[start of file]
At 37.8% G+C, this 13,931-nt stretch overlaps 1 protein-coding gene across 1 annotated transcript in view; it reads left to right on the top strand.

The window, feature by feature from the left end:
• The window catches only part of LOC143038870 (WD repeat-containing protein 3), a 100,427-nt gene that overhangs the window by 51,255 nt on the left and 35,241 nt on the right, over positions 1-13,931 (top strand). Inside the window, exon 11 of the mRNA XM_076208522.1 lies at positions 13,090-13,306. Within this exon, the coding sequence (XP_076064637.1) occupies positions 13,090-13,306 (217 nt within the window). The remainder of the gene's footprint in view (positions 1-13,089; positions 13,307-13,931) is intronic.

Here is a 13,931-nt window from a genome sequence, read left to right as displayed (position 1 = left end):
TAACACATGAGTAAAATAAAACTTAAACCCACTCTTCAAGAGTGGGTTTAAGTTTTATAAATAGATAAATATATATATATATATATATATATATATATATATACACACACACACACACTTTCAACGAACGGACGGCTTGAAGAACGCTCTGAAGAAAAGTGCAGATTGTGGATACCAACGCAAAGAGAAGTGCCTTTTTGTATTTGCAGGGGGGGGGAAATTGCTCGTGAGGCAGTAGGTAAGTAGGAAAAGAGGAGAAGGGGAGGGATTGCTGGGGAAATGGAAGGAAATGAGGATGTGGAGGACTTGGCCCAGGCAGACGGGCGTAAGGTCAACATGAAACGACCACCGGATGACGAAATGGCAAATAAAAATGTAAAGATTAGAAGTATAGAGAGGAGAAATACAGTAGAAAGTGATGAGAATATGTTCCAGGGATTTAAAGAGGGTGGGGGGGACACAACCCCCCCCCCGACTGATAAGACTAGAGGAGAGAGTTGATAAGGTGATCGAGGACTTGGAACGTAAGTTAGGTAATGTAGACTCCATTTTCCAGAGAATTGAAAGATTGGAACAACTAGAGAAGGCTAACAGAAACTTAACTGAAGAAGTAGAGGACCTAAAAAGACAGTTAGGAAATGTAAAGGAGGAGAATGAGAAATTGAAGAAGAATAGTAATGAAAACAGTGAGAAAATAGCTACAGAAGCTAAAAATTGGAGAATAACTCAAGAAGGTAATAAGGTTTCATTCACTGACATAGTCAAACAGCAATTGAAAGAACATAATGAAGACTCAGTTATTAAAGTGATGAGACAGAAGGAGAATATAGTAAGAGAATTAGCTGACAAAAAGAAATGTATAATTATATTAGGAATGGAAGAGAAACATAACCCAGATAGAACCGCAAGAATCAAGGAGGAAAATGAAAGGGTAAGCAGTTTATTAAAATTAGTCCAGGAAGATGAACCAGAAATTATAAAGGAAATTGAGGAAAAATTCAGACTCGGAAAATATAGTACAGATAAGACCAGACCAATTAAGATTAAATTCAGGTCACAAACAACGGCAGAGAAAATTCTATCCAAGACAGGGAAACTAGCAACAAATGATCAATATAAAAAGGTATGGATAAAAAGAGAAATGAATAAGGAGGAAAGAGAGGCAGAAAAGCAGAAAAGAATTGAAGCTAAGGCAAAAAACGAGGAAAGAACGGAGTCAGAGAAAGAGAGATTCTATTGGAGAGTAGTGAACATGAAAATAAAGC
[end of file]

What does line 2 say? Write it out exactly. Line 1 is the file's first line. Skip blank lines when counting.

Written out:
The window, feature by feature from the left end: